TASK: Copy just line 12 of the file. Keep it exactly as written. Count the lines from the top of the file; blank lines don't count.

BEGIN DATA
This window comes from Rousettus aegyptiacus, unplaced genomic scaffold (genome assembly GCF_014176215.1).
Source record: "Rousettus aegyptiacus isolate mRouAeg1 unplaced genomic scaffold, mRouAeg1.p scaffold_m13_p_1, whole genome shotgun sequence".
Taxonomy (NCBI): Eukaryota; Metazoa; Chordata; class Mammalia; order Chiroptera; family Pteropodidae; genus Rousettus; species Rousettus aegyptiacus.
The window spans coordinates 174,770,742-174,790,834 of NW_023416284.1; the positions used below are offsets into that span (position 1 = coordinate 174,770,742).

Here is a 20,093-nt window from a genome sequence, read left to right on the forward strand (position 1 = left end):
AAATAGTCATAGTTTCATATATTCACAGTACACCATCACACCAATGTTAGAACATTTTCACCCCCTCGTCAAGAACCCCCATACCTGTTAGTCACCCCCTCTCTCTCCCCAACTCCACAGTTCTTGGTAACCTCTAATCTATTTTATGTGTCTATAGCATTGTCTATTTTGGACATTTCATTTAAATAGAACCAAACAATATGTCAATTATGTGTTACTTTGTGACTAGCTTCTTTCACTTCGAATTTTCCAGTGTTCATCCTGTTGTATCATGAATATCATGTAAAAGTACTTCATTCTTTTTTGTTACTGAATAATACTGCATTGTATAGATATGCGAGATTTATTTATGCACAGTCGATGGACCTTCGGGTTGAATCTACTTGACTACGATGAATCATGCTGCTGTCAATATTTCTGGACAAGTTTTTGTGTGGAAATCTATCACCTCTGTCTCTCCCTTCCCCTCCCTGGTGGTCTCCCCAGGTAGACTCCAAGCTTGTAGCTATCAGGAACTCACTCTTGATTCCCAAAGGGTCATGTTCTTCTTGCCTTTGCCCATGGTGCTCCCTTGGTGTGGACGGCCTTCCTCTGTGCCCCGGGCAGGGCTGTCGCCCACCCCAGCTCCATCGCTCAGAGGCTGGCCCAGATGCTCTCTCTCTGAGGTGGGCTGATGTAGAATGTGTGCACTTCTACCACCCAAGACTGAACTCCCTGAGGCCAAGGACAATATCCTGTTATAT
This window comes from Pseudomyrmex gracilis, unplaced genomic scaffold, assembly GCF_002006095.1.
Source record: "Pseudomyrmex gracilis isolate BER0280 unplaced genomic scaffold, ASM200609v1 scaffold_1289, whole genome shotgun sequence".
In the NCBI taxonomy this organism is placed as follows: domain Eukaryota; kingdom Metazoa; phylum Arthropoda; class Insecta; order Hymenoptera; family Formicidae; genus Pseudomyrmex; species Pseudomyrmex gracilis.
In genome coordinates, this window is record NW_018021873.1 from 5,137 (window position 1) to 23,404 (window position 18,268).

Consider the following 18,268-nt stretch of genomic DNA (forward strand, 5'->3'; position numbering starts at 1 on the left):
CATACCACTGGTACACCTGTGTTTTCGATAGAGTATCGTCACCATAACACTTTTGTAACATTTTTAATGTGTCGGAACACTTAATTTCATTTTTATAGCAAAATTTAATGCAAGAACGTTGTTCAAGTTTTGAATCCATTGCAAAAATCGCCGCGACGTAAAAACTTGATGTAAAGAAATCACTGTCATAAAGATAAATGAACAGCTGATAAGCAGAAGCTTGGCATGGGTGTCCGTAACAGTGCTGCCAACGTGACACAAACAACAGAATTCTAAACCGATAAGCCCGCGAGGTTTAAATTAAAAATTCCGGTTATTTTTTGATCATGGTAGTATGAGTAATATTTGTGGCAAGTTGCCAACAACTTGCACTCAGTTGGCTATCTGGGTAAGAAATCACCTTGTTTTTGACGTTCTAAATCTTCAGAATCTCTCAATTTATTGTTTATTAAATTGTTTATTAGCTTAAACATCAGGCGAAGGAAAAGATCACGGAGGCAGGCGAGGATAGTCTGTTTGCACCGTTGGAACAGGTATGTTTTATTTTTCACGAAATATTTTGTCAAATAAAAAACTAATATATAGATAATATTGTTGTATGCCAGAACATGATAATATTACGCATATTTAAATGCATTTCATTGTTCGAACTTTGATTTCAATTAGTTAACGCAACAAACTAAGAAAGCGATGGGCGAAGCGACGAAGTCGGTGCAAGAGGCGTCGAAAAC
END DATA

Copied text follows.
CATACCACTGGTACACCTGTGTTTTCGATAGAGTATCGTCACCATAACACTTTTGTAACATTTTTAATGTGTCGGAACACTTAATTTCATTTTTATAGCAAAATTTAATGCAAGAACGTTGTTCAAGTTTTGAATCCATTGCAAAAATCGCCGCGACGTAAAAACTTGATGTAAAGAAATCACTGTCATAAAGATAAATGAACAGCTGATAAGCAGAAGCTTGGCATGGGTGTCCGTAACAGTGCTGCCAACGTGACACAAACAACAGAATTCTAAACCGATAAGCCCGCGAGGTTTAAATTAAAAATTCCGGTTATTTTTTGATCATGGTAGTATGAGTAATATTTGTGGCAAGTTGCCAACAACTTGCACTCAGTTGGCTATCTGGGTAAGAAATCACCTTGTTTTTGACGTTCTAAATCTTCAGAATCTCTCAATTTATTGTTTATTAAATTGTTTATTAGCTTAAACATCAGGCGAAGGAAAAGATCACGGAGGCAGGCGAGGATAGTCTGTTTGCACCGTTGGAACAGGTATGTTTTATTTTTCACGAAATATTTTGTCAAATAAAAAACTAATATATAGATAATATTGTTGTATGCCAGAACATGATAATATTACGCATATTTAAATGCATTTCATTGTTCGAACTTTGATTTCAATTAGTTAACGCAACAAACTAAGAAAGCGATGGGCGAAGCGACGAAGTCGGTGCAAGAGGCGTCGAAAAC